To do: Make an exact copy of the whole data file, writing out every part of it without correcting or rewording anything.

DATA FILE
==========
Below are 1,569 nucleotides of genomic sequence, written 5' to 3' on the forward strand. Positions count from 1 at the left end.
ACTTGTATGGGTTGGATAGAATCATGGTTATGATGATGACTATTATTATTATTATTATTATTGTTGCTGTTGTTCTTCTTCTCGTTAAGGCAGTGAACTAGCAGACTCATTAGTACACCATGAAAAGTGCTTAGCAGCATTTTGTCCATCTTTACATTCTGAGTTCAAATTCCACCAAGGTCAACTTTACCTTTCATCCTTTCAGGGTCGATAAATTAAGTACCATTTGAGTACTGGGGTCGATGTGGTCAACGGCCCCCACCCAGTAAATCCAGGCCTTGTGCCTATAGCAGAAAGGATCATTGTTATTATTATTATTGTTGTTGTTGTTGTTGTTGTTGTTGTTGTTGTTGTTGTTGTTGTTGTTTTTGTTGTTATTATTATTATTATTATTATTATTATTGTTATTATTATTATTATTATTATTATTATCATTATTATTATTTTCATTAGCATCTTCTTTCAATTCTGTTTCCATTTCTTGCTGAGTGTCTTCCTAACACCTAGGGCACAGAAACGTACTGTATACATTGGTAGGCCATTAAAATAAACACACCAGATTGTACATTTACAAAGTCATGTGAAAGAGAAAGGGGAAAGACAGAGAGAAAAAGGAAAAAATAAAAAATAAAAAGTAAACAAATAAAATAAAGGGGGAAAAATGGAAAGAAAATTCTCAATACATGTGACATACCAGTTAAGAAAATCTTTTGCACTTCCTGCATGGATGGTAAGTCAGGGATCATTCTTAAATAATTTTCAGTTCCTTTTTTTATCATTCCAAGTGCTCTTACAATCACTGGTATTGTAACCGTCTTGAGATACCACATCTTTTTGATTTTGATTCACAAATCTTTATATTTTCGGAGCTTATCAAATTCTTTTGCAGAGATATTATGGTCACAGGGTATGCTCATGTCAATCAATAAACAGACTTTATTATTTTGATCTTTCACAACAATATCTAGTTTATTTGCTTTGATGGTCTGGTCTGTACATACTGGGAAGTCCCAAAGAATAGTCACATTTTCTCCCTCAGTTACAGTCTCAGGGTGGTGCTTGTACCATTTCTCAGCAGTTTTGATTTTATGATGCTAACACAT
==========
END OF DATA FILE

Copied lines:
Below are 1,569 nucleotides of genomic sequence, written 5' to 3' on the forward strand. Positions count from 1 at the left end.
ACTTGTATGGGTTGGATAGAATCATGGTTATGATGATGACTATTATTATTATTATTATTATTGTTGCTGTTGTTCTTCTTCTCGTTAAGGCAGTGAACTAGCAGACTCATTAGTACACCATGAAAAGTGCTTAGCAGCATTTTGTCCATCTTTACATTCTGAGTTCAAATTCCACCAAGGTCAACTTTACCTTTCATCCTTTCAGGGTCGATAAATTAAGTACCATTTGAGTACTGGGGTCGATGTGGTCAACGGCCCCCACCCAGTAAATCCAGGCCTTGTGCCTATAGCAGAAAGGATCATTGTTATTATTATTATTGTTGTTGTTGTTGTTGTTGTTGTTGTTGTTGTTGTTGTTGTTGTTGTTTTTGTTGTTATTATTATTATTATTATTATTATTATTGTTATTATTATTATTATTATTATTATTATCATTATTATTATTTTCATTAGCATCTTCTTTCAATTCTGTTTCCATTTCTTGCTGAGTGTCTTCCTAACACCTAGGGCACAGAAACGTACTGTATACATTGGTAGGCCATTAAAATAAACACACCAGATTGTACATTTACAAAGTCATGTGAAAGAGAAAGGGGAAAGACAGAGAGAAAAAGGAAAAAATAAAAAATAAAAAGTAAACAAATAAAATAAAGGGGGAAAAATGGAAAGAAAATTCTCAATACATGTGACATACCAGTTAAGAAAATCTTTTGCACTTCCTGCATGGATGGTAAGTCAGGGATCATTCTTAAATAATTTTCAGTTCCTTTTTTTATCATTCCAAGTGCTCTTACAATCACTGGTATTGTAACCGTCTTGAGATACCACATCTTTTTGATTTTGATTCACAAATCTTTATATTTTCGGAGCTTATCAAATTCTTTTGCAGAGATATTATGGTCACAGGGTATGCTCATGTCAATCAATAAACAGACTTTATTATTTTGATCTTTCACAACAATATCTAGTTTATTTGCTTTGATGGTCTGGTCTGTACATACTGGGAAGTCCCAAAGAATAGTCACATTTTCTCCCTCAGTTACAGTCTCAGGGTGGTGCTTGTACCATTTCTCAGCAGTTTTGATTTTATGATGCTAACACAT